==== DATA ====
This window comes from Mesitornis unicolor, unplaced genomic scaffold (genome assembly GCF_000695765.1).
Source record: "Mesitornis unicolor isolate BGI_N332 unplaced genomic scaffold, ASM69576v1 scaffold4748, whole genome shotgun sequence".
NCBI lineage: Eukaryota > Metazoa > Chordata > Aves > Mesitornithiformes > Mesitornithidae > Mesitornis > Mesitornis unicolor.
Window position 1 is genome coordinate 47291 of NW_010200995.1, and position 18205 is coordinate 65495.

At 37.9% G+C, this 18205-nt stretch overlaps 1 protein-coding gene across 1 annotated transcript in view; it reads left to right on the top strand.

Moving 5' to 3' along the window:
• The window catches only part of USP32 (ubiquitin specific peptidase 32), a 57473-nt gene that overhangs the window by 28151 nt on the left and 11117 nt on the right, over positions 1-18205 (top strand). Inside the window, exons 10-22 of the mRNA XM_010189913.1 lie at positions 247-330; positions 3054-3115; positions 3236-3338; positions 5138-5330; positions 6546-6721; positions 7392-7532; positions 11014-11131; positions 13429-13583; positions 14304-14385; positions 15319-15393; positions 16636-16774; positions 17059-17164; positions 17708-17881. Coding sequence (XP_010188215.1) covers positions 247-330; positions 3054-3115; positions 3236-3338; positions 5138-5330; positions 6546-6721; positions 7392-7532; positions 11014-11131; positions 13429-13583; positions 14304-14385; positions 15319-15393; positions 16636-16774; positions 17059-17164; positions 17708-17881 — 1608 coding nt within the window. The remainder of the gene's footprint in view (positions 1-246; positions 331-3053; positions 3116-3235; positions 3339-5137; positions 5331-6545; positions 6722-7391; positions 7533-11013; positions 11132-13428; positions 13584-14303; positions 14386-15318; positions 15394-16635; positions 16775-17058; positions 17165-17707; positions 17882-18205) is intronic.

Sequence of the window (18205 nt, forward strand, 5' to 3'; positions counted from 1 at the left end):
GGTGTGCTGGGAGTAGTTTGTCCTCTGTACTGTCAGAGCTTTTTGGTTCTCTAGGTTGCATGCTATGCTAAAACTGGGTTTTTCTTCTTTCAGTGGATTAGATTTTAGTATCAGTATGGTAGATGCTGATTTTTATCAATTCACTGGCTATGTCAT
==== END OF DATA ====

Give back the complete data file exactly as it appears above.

This window comes from Mesitornis unicolor, unplaced genomic scaffold (genome assembly GCF_000695765.1).
Source record: "Mesitornis unicolor isolate BGI_N332 unplaced genomic scaffold, ASM69576v1 scaffold4748, whole genome shotgun sequence".
NCBI lineage: Eukaryota > Metazoa > Chordata > Aves > Mesitornithiformes > Mesitornithidae > Mesitornis > Mesitornis unicolor.
Window position 1 is genome coordinate 47291 of NW_010200995.1, and position 18205 is coordinate 65495.

At 37.9% G+C, this 18205-nt stretch overlaps 1 protein-coding gene across 1 annotated transcript in view; it reads left to right on the top strand.

Moving 5' to 3' along the window:
• The window catches only part of USP32 (ubiquitin specific peptidase 32), a 57473-nt gene that overhangs the window by 28151 nt on the left and 11117 nt on the right, over positions 1-18205 (top strand). Inside the window, exons 10-22 of the mRNA XM_010189913.1 lie at positions 247-330; positions 3054-3115; positions 3236-3338; positions 5138-5330; positions 6546-6721; positions 7392-7532; positions 11014-11131; positions 13429-13583; positions 14304-14385; positions 15319-15393; positions 16636-16774; positions 17059-17164; positions 17708-17881. Coding sequence (XP_010188215.1) covers positions 247-330; positions 3054-3115; positions 3236-3338; positions 5138-5330; positions 6546-6721; positions 7392-7532; positions 11014-11131; positions 13429-13583; positions 14304-14385; positions 15319-15393; positions 16636-16774; positions 17059-17164; positions 17708-17881 — 1608 coding nt within the window. The remainder of the gene's footprint in view (positions 1-246; positions 331-3053; positions 3116-3235; positions 3339-5137; positions 5331-6545; positions 6722-7391; positions 7533-11013; positions 11132-13428; positions 13584-14303; positions 14386-15318; positions 15394-16635; positions 16775-17058; positions 17165-17707; positions 17882-18205) is intronic.

Sequence of the window (18205 nt, forward strand, 5' to 3'; positions counted from 1 at the left end):
GGTGTGCTGGGAGTAGTTTGTCCTCTGTACTGTCAGAGCTTTTTGGTTCTCTAGGTTGCATGCTATGCTAAAACTGGGTTTTTCTTCTTTCAGTGGATTAGATTTTAGTATCAGTATGGTAGATGCTGATTTTTATCAATTCACTGGCTATGTCAT